I’d be lying if I said I’ve grown up in the profession dissecting Warren Buffett’s annual letters to Berkshire shareholders. It wasn’t until I started writing this blog that I began reading his letters; I didn’t read to find investment tips. Instead, I began to read his letters to learn how to become a better communicator. Not only is Warren Buffett one of the greatest investors ever, but he is also one of the greatest communicators as well.
The latest Berkshire shareholder letter is out and everyone on my Twitter feed is talking about their excitement to read it. I read it this morning and decided I wanted to share it here. It’s fun to get insight on how the mind of Warren Buffett works when it comes to running Berkshire–as you read the letter pay attention to how easy it is to understand what he is saying. The financial services profession is notorious for talking over consumers. Many use industry lingo to appear smarter or more qualified than they really are or to intimidate their audience into thinking they cannot understand the topic at hand without them. The truth is most of the “complex” topics in finance can be explained in easy-to-understand ways. Being able to explain things in a way anyone can understand is the true sign of an expert.
Warren Buffett is a master of this.
In this letter, Warren spends some time preparing shareholders for the future.
When discussing the insurance business of Berkshire, he mentions the success they’ve had but he also warns that eventually there will be a “big event” that will have a major impact on this line of business. It’s easy and more fun to focus on the success and money made, but Buffett knows when the losses show up in the usually profitable insurance business, investors will forget the good times and worry about the losses. By talking about the losses before they actually happen, and they will, Warren is managing shareholder expectations and will be able to say, “I told you so” and remind them that it was expected and Berkshire has a plan to weather the storm/earthquake/meteor strike.
Buffett also spends time preparing shareholders for the day that Berkshire is no longer run by him and Charlie Munger. It’s no secret both men are closer to the end of their careers than the beginning and for most companies, it would be catastrophic for the stock to lose the men who have successfully run the company for so long. By discussing the inevitable and reassuring shareholders that Berkshire is in a position to continue its success without Buffett and Munger, they are putting out fires before they even have a chance to start. Sure, the day Warren and Charlie are no longer here, Berkshire will probably see its stock decline, but I’m willing to bet it will not be as bad as it would have been if they never discussed the company’s succession plan. Controlling expectations and emotions ahead of the bad times is a great way to minimize shareholder (and client) overreactions (usually negative) in the future.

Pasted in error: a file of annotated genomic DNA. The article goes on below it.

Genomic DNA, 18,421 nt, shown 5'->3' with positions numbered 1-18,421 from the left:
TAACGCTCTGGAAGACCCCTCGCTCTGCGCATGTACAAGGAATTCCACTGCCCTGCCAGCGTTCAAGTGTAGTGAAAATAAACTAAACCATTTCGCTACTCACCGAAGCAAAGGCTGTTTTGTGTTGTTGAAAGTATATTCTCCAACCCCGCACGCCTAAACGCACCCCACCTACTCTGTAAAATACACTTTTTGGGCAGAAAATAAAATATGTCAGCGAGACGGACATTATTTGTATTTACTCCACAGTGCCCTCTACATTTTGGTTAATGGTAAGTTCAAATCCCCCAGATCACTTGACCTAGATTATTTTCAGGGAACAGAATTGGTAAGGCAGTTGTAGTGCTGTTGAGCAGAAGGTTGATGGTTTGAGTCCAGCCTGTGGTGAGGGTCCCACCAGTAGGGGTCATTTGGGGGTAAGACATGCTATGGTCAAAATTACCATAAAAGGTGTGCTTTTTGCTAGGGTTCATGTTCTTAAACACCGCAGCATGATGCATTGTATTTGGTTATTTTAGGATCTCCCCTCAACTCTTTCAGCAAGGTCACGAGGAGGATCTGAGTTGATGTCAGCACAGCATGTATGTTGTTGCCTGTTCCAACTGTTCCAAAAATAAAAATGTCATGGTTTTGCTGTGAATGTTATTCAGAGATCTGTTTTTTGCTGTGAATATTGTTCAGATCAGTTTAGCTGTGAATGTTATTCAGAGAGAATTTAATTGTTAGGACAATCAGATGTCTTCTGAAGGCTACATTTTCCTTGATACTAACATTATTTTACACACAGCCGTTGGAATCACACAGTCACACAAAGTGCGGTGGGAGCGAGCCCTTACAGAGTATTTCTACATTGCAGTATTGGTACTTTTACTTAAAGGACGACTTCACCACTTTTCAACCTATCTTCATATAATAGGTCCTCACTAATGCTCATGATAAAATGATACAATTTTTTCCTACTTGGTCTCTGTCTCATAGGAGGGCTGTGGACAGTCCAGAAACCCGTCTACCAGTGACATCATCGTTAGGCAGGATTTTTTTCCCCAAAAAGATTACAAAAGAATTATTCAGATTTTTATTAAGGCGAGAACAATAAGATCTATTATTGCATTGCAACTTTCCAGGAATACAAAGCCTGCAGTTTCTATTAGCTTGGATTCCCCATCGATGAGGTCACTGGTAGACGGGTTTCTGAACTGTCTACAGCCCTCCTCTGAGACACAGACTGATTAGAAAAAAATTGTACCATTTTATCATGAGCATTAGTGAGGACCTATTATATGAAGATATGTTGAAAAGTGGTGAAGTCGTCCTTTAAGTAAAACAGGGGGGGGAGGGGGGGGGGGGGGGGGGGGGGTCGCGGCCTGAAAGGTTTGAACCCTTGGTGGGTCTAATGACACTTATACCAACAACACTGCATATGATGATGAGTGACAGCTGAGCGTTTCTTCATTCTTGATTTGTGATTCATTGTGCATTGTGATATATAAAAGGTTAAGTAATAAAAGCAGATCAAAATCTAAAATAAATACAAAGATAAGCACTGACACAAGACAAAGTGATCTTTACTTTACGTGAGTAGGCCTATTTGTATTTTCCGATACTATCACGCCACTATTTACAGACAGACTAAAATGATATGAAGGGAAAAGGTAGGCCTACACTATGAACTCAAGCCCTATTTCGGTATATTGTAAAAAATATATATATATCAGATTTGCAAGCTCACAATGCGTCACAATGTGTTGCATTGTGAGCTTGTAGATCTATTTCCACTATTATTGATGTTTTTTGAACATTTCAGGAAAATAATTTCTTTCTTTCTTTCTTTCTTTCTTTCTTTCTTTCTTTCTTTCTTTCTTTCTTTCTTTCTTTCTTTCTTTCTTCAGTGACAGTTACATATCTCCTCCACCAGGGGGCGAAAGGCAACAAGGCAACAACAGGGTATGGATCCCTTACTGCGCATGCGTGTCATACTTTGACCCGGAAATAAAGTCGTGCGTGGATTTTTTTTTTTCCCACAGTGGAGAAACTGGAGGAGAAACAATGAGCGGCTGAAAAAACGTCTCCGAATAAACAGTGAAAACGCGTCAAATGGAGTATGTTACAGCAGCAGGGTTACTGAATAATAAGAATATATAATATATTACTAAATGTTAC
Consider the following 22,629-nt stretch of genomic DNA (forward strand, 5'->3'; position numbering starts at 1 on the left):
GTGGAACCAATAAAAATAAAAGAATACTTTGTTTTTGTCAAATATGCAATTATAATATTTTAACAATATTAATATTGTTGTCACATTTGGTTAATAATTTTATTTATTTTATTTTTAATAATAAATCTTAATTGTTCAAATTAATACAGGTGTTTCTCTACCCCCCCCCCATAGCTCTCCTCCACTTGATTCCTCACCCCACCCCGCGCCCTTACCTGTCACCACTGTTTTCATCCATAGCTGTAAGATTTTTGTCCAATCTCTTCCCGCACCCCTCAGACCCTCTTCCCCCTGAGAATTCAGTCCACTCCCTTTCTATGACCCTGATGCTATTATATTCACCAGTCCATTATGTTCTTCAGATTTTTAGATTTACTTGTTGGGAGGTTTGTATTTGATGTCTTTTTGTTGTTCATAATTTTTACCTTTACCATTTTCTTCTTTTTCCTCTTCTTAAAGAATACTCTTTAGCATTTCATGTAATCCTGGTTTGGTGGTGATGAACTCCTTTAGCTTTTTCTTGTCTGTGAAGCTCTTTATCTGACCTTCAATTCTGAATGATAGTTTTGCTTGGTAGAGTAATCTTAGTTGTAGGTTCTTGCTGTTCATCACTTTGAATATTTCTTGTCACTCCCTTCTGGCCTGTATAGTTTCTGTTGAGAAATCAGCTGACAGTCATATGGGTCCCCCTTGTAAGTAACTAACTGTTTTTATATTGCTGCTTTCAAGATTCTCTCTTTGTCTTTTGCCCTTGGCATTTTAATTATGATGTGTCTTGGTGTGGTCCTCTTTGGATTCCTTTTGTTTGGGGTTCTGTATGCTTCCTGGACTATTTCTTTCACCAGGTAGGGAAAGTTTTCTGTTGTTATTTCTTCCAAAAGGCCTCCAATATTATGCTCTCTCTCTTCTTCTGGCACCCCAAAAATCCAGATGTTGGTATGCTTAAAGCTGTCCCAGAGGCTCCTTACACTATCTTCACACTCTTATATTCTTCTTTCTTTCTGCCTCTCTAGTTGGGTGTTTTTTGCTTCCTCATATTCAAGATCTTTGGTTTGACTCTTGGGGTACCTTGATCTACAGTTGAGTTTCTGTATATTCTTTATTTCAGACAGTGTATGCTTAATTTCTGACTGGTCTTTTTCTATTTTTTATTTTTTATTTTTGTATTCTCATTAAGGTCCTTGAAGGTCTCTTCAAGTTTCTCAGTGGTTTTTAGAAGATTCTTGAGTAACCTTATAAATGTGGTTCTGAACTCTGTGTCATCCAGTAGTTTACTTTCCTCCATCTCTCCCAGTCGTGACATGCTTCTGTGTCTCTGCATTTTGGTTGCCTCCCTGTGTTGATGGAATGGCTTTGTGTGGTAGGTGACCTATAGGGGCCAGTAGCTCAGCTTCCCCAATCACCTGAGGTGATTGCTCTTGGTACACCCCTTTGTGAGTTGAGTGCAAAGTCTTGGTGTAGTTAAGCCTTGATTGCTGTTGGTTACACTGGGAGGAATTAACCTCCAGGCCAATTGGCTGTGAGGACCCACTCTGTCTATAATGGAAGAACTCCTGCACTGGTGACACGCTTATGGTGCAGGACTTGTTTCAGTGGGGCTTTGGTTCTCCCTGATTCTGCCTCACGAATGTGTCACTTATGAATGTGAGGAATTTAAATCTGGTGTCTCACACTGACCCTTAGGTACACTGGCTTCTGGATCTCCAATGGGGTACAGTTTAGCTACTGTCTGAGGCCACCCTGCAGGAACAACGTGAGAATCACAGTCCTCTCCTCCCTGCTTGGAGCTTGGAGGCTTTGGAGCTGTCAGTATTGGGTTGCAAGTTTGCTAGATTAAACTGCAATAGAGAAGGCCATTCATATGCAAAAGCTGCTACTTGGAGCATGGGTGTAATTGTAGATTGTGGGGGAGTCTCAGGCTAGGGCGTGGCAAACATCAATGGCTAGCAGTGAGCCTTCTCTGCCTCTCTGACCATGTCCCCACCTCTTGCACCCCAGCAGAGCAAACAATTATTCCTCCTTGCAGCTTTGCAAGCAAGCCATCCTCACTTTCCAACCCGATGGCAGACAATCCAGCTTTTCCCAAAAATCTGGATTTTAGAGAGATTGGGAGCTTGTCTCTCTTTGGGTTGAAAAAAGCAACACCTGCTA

It’s for these very reasons I spend time talking to clients about what their performance reports could look like in the future:
“This year the portfolio was up 20% and there’s $150,000 more in the accounts. That’s an easy and enjoyable report to look at. But, it’s very possible and likely that at some point in the future the portfolio could be down 20%, which means there’s $150,000 LESS in the accounts–here’s how we manage your plan and portfolio during a time like that….”
I know this conversation may not make the next 20% any easier on my clients, but I believe it will help them stick to their plan because we discussed that we’d experience it:
We discussed how we’d make it through the decline. We discussed what adjustments they MIGHT have to make and what they would be willing to do. We discussed how they would be ok by fighting the urge to bail on their plan.
And we discussed it before it ever happened.
Ok, enough of me…enjoy Warren!
Disclaimer: Nothing on this blog should be considered advice, or recommendations. If you have questions pertaining to your individual situation you should consult your financial advisor. For all of the disclaimers, please see my disclaimers page.